By Robert Mooney

Pantheon. 228 pp. $23

This is a first novel. It's also a first novel by a college creative writing professor. That's two potential strikes against Father of the Man, by Robert Mooney of Washington College on Maryland's Eastern Shore. Happily, Mooney -- not to belabor the metaphor, but after all we're in the realm of creative writing here -- did not strike out. His maiden literary effort is a well-crafted, ambitious tale that melds serious writing with the conventions of the thriller.

The plot, in a nutshell, deals with the quest of a seriously emotionally troubled man, Dutch Potter, to come to terms with his beloved only son's disappearance in the Vietnam War. The time is 1982; the place, Binghamton, N.Y. -- a city in which Mooney once lived and where he earned his advanced writing degrees.

Dutch is a city bus driver. Dutch is not a happy man. Early in the novel it becomes apparent that he has a classic case of post-traumatic stress disorder. It stems from his horrific World War II experiences, which included storming the beach at Normandy on D-Day. Dutch comes home to his wife and young son after the war "a different man," Mooney notes, "more introspective, inwardly less sure of things but outwardly more abrupt."

He quickly turns to drink. He turns away from his wife. He drifts from job to job. He is not exactly the ideal father to his son and three daughters. As the years go by, but especially after his son goes missing in Vietnam, Dutch gets worse. He continues to drink too much. He treats his wife like dirt. He gets into trouble at work. He has a nervous breakdown. All the while, he exhibits what can only be described as paranoid behavior aimed at the government's handling of his son's missing-in-action case.

What sends Dutch over the edge is, of all things, a movie. Mooney never identifies the movie by title, but its plot contains elements of the cartoonish mid-'80s "Rambo" and Chuck Norris "Missing in Action" films. In this case, a U.S. Army colonel fights his way into post-war Vietnam with a group of like-minded men of action to liberate his POW son. Dutch watches the movie over and over again. His obsession with the film exacerbates his emotional problems and solidifies his mission in life: to fight against the plot by Uncle Sam and the Vietnamese communists to keep his son prisoner.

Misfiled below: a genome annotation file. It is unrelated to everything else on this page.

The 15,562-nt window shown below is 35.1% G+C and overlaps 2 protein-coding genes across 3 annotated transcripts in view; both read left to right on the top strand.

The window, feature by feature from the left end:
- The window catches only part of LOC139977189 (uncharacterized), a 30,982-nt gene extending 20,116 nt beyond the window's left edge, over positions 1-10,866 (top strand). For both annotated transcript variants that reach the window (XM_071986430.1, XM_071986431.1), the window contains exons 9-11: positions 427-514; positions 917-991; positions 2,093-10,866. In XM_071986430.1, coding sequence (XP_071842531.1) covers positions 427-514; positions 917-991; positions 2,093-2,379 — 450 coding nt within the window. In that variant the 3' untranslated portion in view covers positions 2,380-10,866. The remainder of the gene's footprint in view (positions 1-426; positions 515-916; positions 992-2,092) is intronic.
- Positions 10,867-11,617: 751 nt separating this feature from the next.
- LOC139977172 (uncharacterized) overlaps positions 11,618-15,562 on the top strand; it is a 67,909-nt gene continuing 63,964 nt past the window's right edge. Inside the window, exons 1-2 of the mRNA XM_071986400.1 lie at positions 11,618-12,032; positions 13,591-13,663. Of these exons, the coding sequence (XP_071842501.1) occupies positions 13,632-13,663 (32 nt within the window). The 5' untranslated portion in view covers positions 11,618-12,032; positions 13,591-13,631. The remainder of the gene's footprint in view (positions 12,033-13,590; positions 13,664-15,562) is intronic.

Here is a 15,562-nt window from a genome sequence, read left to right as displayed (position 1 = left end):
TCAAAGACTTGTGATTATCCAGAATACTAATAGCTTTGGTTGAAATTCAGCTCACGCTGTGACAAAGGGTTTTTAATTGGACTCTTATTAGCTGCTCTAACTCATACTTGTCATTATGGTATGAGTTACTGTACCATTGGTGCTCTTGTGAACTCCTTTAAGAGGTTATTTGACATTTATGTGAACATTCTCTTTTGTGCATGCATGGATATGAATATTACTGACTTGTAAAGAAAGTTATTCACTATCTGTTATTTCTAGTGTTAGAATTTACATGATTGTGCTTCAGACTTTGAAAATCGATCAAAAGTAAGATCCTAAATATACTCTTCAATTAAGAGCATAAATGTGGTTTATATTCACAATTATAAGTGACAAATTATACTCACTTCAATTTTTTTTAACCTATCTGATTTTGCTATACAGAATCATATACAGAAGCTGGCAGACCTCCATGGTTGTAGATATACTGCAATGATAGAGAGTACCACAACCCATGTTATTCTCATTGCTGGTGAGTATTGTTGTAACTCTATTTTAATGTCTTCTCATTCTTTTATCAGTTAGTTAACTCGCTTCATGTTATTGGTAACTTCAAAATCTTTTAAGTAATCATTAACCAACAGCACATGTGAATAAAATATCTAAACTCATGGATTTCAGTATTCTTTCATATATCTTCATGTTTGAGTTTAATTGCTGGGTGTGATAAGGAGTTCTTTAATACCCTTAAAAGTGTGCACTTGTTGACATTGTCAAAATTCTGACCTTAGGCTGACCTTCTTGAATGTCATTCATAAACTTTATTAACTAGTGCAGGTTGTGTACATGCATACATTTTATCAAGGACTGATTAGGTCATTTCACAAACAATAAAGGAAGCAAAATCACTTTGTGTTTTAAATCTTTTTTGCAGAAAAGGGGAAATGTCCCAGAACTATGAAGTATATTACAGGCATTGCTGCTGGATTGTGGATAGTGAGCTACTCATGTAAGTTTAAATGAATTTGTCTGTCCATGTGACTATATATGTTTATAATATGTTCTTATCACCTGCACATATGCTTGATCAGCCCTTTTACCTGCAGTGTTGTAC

One morning, Dutch dresses up in his World War II uniform, arms himself with his 1940s weapons and hijacks his own city bus. He ends up at the bottom of a ravine in north central Pennsylvania after he loses control of the bus and is seriously injured -- but not enough to foil his hostage-taking plan. He gains enough control to demand that the government turn over his long-missing son in exchange for freeing his seven innocent civilian prisoners.

Mooney tells his story well. He starts off with an intense, closely observed personality sketch of Dutch and his buddies in England just before D-Day. In the body of the novel, Mooney uses cleverly interlaced flashbacks to give us a full picture of Dutch and those closest to him. He also fully develops the characters of several of the hostages, including a working-class black woman, a white male lawyer, an emotionally fragile widow and a disturbed teen-age boy with skinhead tendencies.

The hostage scenes are particularly well done -- full of high drama and surprises, all falling within standard hostage-drama guidelines. There is, for example, a head negotiating cop who keeps Dutch talking, asks him constantly to release the hostages, and all the while has a plan for ending the drama peacefully -- or, if necessary, violently. It also includes Dutch's carefully thought-out demands and his evolving plans for having those demands met. Mooney also includes detailed stories of the hostages, who find themselves examining their lives and the meaning of life as they contemplate the possibility that Dutch will blow them up with his vintage hand grenade.

What does not work quite so well are the sometimes overwritten character sketches Mooney inserts throughout the story. They bog it down more than they accelerate it. Mooney also has a tendency to explain too much about some secondary characters.

In the end, though, Father of the Man satisfies. The plot is clever and riveting. The climax is surprising and believable. The characters are well drawn. The literary allusions are kept to a minimum. (Dutch studies The Odyssey, the ultimate coming-home-from-war story; someone compares him to King Lear.) This novel is a solid two-base hit. We're not talking walk-off home run in the bottom of the ninth, but this effort should put Robert Mooney in the running for rookie of the year. *

Marc Leepson is book editor and columnist for the VVA Veteran, the newspaper published by Vietnam Veterans of America. His latest book is "Saving Monticello: The Levy Family's Epic Quest to Rescue the House That Jefferson Built."